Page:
Week 6


This was my last week in Germany, so I wanted to make the most of it. I, along with three of the remaining students, David, Janie, and Kelly, had planned a trip to Hamburg the week before. We left Friday, 5 August, after class and rode a 3 hour bus to Hamburg.

Once we arrived at the bus station, we took a train to central Hamburg and unpacked our things in the apartment that we rented, then we started looking for things to do.

We were all hungry, so we took a train to Hamburg’s docking area near the location of fish market that occurs every Sunday morning. We walked down the street and scoped out the restaurants and bars, and decided to eat at a restaurant bar called JVA on the Reeperbahn. Since I was in Hamburg, it was only natural to order a hamburger. As well, I ordered an Astra Urtyp beer, as the Astra brewery was founded in Hamburg. There was nothing too special about the beer (other than the cool name), but the hamburger that I had was the best Hamburger that I have eaten. It served the name of Hamburg well.

Best hamburger ever
Best hamburger ever

After eating, the sun had gone down, and we walked around a bit more to see what may be going on around the area. We saw an amusement park with a huge ferris wheel not too far away from us, and walked towards it. We got on the ferris wheel and got to see a great view of Hamburg and the Elbe flowing through it.

Ferris wheel
Ferris wheel

Saturday, we went on a walking tour of the city and learned that the Beatles played their first show in the Indra club, which is on the Reeperbahn. The Reeperbahn is where the nightlife of Hamburg takes place. There are bars, clubs, sex bars, casinos, and a church with a sign posted outside stating that “there is nothing that is too much for Jesus to handle”.

That night, David, Janie, and I went to an Irish pub right outside of the red light district and had a good time. There was a live folk musician playing on the top floor, and a club in the basement. A large party of people dressed as different Nintendo characters also came in and made the place pretty lively. We got back late and slept for a good while. We unfortunately did not wake up in time to go to the fish market Sunday morning, which ended at 9:00.

A ground marker between Hamburg and what was previously Denmark
A ground marker between Hamburg and what was previously Denmark
Hotel Hafen Hamburg
Hotel Hafen Hamburg
Silhouettes of The Beatles on Beatles Avenue
Silhouettes of The Beatles on Beatles Avenue
Church in Hamburg’s red light district
Church in Hamburg’s red light district

Sunday, we checked out some of the tourist shops, ate at the Hard Rock café (which actually had free refills and ice in their drinks), and then went on a bus tour and rode to the other side of the Elbe to see the residential and shopping areas. Hamburg seems to be a beautiful place to life, although fairly expensive, especially in comparison to the cost of living in Berlin.

Soon enough, it was time to go back to Berlin, so we got on the bus and rode on our way.


Friday, the day before I was to board my return flight to Mississippi, Heide took me to eat at her favorite restaurant, Reinhard’s in Nikolaiviertel. I ordered a steak with sauce and a light beer, and she ordered fish, dark beer, and Sekt for both of us. While we were waiting for our food, Heide told me about the history of Nikolaiviertel. This area was one of the original areas of Berlin, and was founded in the early 1200s as a trade quarter. The area was mostly destroyed by Allied bombers during the second world war in an attempt to terrorize the German citizens, and had to be rebuilt afterwards.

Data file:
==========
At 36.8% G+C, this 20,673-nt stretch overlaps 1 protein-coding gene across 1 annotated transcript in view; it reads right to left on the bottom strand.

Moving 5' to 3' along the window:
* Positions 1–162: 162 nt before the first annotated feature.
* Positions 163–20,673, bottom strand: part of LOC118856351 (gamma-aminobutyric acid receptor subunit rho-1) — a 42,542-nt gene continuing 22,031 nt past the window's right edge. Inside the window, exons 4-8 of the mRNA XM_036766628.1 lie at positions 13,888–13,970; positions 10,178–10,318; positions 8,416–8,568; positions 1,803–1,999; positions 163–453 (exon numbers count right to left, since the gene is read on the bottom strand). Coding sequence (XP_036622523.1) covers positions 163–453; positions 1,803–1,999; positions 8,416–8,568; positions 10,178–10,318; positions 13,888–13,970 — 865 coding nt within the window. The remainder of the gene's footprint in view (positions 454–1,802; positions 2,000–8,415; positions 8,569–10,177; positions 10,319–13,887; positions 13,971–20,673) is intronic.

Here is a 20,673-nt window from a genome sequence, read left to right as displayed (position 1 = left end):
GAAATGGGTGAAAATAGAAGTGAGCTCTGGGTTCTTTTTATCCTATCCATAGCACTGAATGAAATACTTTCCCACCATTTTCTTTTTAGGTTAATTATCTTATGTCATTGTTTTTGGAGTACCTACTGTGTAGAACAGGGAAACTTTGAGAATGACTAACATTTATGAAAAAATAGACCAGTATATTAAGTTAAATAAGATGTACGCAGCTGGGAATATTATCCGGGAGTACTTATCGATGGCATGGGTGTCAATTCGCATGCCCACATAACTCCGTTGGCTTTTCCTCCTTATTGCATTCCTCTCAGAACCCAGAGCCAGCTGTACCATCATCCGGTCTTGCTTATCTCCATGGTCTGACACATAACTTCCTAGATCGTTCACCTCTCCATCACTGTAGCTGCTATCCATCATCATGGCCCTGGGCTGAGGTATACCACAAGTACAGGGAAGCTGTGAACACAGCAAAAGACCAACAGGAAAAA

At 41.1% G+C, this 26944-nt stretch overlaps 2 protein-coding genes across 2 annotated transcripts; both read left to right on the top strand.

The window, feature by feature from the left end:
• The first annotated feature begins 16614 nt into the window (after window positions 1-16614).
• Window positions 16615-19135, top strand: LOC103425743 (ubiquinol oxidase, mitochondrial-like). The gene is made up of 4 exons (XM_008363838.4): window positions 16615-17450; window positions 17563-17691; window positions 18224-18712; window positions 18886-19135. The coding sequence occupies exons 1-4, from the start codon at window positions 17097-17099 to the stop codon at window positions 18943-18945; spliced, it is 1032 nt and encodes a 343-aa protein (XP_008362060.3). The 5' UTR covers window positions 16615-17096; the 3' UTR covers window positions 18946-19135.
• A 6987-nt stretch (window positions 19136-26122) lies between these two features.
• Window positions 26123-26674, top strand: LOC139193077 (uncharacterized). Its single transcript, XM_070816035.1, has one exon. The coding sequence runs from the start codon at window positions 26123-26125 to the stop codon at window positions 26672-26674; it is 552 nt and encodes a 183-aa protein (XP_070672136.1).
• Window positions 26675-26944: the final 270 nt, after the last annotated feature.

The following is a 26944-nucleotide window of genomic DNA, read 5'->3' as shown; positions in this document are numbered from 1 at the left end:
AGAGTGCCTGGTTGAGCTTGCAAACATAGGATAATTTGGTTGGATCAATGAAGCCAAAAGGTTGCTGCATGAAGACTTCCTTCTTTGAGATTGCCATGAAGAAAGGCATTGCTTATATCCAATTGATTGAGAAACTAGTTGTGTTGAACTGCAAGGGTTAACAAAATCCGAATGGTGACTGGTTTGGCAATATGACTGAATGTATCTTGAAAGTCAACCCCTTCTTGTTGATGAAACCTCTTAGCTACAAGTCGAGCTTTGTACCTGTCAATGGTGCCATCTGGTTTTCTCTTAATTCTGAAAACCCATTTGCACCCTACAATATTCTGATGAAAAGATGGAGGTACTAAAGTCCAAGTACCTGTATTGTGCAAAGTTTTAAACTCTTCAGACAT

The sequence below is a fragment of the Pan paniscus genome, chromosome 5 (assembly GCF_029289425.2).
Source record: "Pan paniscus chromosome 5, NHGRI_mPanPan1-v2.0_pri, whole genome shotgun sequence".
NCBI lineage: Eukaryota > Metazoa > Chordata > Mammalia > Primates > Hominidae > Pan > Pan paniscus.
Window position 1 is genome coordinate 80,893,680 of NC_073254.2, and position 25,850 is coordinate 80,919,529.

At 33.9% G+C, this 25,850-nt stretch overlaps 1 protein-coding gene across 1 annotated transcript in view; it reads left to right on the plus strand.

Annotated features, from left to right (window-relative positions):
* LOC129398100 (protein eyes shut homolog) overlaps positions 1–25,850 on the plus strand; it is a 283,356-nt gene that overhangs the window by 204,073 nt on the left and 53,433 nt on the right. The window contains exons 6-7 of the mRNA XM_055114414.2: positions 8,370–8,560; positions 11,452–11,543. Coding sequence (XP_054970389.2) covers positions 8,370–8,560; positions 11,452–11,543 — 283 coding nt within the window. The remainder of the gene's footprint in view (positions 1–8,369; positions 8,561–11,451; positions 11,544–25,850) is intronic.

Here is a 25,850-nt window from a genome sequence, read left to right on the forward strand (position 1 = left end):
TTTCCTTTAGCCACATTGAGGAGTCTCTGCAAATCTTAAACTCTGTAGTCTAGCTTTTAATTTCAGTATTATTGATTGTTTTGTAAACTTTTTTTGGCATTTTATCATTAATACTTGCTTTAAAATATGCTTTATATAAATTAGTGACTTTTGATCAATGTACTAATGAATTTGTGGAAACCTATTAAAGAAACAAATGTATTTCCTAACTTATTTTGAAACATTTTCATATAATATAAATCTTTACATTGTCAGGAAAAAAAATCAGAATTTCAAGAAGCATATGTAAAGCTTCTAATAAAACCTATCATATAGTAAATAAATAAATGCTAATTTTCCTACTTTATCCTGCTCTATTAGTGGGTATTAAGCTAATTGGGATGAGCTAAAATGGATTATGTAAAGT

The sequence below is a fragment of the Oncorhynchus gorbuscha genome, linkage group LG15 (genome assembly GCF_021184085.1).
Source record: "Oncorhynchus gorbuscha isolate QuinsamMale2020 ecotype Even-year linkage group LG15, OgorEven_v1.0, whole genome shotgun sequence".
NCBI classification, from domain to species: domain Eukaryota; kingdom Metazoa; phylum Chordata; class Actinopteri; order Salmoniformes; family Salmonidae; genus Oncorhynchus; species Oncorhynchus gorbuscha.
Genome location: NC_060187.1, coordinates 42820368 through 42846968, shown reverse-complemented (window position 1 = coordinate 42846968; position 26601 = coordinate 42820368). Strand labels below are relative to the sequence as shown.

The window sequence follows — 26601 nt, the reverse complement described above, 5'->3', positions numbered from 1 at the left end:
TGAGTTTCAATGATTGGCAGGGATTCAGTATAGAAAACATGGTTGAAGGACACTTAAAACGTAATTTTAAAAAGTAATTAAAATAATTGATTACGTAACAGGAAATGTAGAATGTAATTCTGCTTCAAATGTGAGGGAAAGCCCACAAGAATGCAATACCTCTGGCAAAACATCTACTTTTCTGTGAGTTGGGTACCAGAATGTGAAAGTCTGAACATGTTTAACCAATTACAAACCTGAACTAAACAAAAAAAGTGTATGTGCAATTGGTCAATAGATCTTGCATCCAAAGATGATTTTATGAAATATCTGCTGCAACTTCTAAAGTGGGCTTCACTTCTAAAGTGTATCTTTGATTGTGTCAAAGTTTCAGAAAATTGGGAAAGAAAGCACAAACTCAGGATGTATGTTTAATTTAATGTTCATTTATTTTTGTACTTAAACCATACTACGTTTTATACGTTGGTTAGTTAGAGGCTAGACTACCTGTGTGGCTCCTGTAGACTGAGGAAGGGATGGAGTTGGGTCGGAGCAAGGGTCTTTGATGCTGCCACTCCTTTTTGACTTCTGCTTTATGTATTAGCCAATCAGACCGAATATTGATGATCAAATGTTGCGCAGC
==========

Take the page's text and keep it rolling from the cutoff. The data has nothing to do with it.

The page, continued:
As well, she told me more about how it was to live in East Berlin during the time of the GDR. She told me that, while no one made as much money as they do now, it was easier to live, and there was no great social divide between the rich and the poor, because nearly everyone was of a similar economic standing. She said that shortly after reunification between East and West Germany occurred in 1989, the currency of East Berlin was rendered useless, and the owners of nearly every industry in East Berlin went out of business. Hard times fell upon her and her children, and they had to hardly get by to make it with the amount of money that they had. Prices of everything went up, while getting a job to make money became far more difficult. Where her apartment previously cost her 150€ per month to live in, and stayed that way throughout the time of the GDR, today it costs her 650€ per month, and continually rises in cost as time goes on. It is an unfortunate situation, and there is not much being done to amend it, as it is simply the expected way of things now.

Our food arrived, and it was absolutely delicious. After we finished eating, we walked around the Museum Island, and then returned to the apartment.

That night, I went to an Irish pub near the Spree and listened to Sara’s band play with my friends from language class, Maria, Stijn, and Dario, and the other MSU students. Afterwards, Dario and I went to ://about blank, another club in Kreuzberg. Outside, there was some communist graffiti and left-wing propaganda plastered across the walls, such as “Refugees Welcome” and “Germany Must Die”. Inside, it was somewhat like Suicide Circus, but had slightly underwhelming music and fairly low-production in comparison.

Saturday, I was off to the airport to return home. Heide came with me and helped me carry my luggage. When we got to the airport, I thanked her for everything and gave her a hug goodbye.

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